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"I - and most pundits - got it wrong about Trump v Clinton"

Now that the first shock has abated, columnist Larry Donnelly ponders on a world post-Trump victory.

“LARRY, YOU LOOK like you’re in shock.”

These were the final words RTÉ anchor Bryan Dobson said to me on air as we concluded our lengthy special coverage of the US presidential election at 3.30am on Wednesday. This was after rolling early results from a series of battleground states, all of which were too close to call and some of which appeared to be leaning Donald Trump’s way.

In those moments, it was dawning on me and the other panellists that – notwithstanding our initial shared confidence that Hillary Clinton would prevail – we might be talking about President-elect Trump later in the morning.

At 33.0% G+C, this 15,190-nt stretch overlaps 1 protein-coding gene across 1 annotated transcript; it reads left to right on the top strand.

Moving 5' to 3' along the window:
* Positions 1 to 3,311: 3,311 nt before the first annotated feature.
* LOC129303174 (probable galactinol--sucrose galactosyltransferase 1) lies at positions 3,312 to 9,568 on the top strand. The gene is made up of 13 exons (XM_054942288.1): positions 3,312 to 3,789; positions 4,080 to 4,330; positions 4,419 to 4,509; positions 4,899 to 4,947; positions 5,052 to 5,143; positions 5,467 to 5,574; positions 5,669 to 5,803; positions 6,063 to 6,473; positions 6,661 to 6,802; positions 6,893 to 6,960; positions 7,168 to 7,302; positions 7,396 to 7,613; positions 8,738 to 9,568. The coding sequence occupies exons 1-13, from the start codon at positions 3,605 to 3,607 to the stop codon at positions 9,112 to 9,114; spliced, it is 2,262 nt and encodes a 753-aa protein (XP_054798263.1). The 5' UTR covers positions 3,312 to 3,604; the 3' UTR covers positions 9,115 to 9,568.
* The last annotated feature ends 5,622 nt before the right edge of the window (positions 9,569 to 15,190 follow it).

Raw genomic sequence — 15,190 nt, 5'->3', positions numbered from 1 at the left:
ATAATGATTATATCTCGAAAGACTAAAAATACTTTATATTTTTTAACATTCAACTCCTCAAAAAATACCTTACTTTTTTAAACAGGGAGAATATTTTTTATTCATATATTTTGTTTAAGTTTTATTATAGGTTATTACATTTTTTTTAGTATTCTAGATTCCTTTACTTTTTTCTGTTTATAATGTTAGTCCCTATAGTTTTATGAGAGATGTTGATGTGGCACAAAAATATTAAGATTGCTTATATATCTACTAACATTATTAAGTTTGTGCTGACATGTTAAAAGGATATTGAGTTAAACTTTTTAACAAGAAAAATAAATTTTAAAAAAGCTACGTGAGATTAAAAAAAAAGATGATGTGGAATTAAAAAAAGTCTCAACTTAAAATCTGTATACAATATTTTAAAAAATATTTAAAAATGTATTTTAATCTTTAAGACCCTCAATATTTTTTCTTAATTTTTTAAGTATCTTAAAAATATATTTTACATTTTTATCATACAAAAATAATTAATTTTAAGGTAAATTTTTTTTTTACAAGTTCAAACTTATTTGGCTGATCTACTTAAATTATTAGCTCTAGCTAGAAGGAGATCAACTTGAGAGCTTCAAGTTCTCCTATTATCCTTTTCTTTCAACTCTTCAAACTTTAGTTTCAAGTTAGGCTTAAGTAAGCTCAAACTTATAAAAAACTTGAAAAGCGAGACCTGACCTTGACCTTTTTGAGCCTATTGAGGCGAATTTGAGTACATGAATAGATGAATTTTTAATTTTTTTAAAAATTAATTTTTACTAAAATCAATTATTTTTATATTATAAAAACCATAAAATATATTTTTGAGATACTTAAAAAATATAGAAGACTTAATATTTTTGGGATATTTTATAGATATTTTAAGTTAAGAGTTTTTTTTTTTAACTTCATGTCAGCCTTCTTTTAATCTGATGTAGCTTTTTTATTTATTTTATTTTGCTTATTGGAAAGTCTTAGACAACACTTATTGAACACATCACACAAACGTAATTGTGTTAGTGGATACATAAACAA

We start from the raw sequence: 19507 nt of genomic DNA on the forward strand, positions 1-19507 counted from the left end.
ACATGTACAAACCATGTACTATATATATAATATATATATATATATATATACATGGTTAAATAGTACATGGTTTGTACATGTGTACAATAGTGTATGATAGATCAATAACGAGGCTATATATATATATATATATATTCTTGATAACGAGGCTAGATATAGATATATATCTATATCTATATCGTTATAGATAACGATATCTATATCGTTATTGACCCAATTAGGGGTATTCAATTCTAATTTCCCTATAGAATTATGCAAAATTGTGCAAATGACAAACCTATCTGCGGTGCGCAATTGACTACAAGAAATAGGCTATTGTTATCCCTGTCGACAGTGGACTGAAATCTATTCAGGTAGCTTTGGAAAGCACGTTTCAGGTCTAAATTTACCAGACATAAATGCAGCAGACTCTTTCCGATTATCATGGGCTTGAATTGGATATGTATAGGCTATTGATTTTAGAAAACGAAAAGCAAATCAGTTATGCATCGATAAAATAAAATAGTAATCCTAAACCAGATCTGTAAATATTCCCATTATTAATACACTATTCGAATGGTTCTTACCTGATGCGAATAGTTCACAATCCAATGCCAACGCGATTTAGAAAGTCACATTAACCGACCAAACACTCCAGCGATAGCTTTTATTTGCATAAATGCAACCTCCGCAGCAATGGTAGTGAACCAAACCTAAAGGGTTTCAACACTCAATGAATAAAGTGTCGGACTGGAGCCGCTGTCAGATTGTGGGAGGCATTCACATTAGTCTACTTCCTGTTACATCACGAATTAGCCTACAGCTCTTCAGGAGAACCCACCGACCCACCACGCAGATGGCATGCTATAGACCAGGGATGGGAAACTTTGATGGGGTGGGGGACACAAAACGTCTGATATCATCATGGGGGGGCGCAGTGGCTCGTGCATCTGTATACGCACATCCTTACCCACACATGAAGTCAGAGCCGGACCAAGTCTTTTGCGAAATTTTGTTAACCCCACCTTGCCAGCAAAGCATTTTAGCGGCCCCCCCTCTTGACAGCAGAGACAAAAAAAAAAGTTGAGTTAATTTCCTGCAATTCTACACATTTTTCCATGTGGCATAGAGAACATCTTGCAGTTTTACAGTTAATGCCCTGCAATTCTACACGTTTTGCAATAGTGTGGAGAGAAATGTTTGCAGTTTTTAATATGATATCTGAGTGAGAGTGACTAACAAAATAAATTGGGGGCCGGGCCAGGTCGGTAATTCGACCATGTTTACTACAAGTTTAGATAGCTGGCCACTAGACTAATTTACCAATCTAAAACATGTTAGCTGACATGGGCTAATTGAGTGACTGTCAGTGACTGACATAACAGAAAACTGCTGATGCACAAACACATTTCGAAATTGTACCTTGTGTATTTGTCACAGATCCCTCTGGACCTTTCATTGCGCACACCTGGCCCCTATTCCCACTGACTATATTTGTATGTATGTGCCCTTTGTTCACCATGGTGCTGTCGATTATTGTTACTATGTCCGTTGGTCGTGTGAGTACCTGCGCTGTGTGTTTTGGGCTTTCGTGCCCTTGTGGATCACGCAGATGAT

It didn’t begin that way. Early exit polls showed very high unfavourable numbers for Trump and were otherwise suggestive of a Clinton win. Moreover, there were reports of a big surge of Latino voters in Florida. CBS political correspondent Major Garrett stated that there was “anxiety” in the Trump camp. His top strategist Kellyanne Conway gave an interview in which her tone was defeatist.

2016 Election Trump Kellyanne Conway, Trump's campaign manager pictured here after the victory rally, had earlier appeared downcast on a TV interview. John Locher John Locher

I formed the belief that things were headed in Clinton’s direction. But shortly thereafter, as the votes were counted, it emerged that the two candidates were neck and neck in Florida with only 9% remaining to be tallied. The heavy Latino vote was real, yet was more than offset by the votes of white men and women.